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Herein is Love A Study of the Biblical Doctrine of Love in Its Bearing on Personality, Parenthood, Teaching, and All Other Human Relationships.

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“There is no fear in love,

but perfect love casts out fear.”—1 John 4:18

“It seems to me that the church has lost its influence. Nobody pays much attention to it any more, except some of its own members; and they don’t seem to be interested in anything except their own activities. The time was when the word of the minister carried weight. Some may not have agreed, but when the church spoke they paid attention. It’s not true now, though.”

Mr. Clarke eyed the others in the group as if he were testing their reactions to the statements he had just made. The church had always given him a sense of security, and now he was both worried that it seemed to have lost its power, and resentful that people no longer listened to its teaching.

He was one of a group of leaders of a local congregation who, at the request of their minister, were meeting to re-examine the purpose of the church. Not all of the group had arrived as yet, and the minister of the congregation, Mr. Gates, had been detained in his office by an emergency call upon his pastoral care.

Within the minute after Mr. Clarke finished, Mr. Wise spoke up. He was a thoughtful and compassionate member of the congregation who often raised the kind of questions that carried the discussion to deeper levels. When his questions were ignored, as they often were, he would smile good-naturedly and continue both as a contributor and as a question raiser. Turning to Mr. Clarke, he said: “I think I know how you feel. The statements of our ordained spiritual leaders are important, but do you think we should equate their words with—”12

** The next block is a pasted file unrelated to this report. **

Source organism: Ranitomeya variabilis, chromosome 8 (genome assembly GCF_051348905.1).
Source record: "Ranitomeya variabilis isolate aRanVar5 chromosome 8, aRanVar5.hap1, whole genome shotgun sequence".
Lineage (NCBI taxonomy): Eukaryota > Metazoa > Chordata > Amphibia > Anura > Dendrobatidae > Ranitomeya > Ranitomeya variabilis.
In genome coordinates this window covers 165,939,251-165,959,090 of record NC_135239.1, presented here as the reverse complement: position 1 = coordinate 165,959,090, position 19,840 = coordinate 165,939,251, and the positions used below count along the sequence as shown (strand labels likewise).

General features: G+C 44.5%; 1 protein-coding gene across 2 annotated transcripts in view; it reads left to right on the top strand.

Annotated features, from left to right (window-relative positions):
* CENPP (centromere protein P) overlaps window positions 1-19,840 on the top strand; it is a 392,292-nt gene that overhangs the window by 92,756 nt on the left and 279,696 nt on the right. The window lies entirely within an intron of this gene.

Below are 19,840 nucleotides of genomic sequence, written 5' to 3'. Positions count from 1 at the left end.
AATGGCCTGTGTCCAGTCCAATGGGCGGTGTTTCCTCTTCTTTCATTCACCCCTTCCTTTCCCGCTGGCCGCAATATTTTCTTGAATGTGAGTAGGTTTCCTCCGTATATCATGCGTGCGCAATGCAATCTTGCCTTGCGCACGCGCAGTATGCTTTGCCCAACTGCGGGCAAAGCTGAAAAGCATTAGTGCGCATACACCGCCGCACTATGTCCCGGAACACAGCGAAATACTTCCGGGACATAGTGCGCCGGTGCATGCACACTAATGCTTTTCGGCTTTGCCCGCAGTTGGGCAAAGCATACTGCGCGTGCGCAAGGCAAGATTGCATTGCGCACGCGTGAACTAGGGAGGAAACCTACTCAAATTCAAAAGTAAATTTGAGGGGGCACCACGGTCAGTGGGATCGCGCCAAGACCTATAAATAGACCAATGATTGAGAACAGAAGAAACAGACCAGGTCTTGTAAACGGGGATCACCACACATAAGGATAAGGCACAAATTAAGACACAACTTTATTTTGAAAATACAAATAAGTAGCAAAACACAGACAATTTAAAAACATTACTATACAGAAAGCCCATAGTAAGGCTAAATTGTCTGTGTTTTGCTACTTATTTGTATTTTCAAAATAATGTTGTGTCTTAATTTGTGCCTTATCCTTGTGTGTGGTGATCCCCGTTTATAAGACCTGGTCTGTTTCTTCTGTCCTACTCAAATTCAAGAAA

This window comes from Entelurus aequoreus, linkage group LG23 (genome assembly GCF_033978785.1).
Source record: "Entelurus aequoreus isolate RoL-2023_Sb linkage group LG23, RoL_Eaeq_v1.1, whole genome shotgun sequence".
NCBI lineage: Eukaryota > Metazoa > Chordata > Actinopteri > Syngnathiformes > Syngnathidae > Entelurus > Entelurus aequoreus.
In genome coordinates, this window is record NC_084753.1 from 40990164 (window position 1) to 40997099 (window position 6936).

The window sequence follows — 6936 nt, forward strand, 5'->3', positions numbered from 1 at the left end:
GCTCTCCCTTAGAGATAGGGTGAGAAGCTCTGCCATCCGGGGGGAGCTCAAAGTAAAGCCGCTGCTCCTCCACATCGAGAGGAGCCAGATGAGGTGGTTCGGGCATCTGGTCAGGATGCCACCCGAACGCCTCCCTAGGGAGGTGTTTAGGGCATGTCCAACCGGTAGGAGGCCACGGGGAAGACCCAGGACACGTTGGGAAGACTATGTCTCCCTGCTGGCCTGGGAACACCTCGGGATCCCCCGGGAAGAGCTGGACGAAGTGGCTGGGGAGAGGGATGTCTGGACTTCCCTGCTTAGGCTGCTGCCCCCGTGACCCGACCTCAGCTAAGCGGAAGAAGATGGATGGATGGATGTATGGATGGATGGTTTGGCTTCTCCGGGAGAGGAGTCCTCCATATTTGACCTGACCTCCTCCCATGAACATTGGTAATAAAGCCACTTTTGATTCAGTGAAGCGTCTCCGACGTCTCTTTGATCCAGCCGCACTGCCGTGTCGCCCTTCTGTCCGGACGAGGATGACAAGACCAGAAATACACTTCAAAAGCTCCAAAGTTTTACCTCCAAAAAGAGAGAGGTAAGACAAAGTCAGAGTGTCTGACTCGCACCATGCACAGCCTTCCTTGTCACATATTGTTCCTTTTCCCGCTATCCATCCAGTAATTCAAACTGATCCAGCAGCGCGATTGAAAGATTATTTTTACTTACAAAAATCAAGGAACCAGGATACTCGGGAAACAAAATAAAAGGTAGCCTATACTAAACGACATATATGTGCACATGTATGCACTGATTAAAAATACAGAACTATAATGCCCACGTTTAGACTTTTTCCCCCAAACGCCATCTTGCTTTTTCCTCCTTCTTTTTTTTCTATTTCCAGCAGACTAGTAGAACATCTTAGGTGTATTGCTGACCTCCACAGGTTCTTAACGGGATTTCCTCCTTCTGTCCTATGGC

As usual, Mr. Wise’s comment was interrupted, and this time by Mr. Churchill who, with evident irritation, protested against any concern over what others thought about the church. He said: “The church has got to be the church, and the world is different from it. I don’t like this ‘return to religion’ business. Christianity and the church aren’t supposed to be popular movements. If people want to join the church, that’s fine; but if they don’t, that’s their lookout. Let’s be the church and leave the world to itself.”

“But why was Christ born into the world—” began Mr. Wise.

“I don’t agree,” exclaimed Mrs. Strait, responding to Mr. Churchill’s comment and not hearing Mr. Wise. “I think we should be concerned about the world; concerned enough, at least, to set a good example, so that people will know what they’re supposed to live up to and to do. After all, Jesus told us how we should live, and He did so in such simple words that even children can understand them. All we have to do—and it’s written there for us to read—is to keep the commandments, imitate Jesus, and live a good life for ourselves and others.”

“Yes, but if it’s that simple, why don’t church people live better—”

“Not at all! Not at all!” pronounced the stately Mr. Knowles with some disdain. “I don’t agree with any of you. Our difficulties today result from the ignorance of our people, and the answer to the problem is education....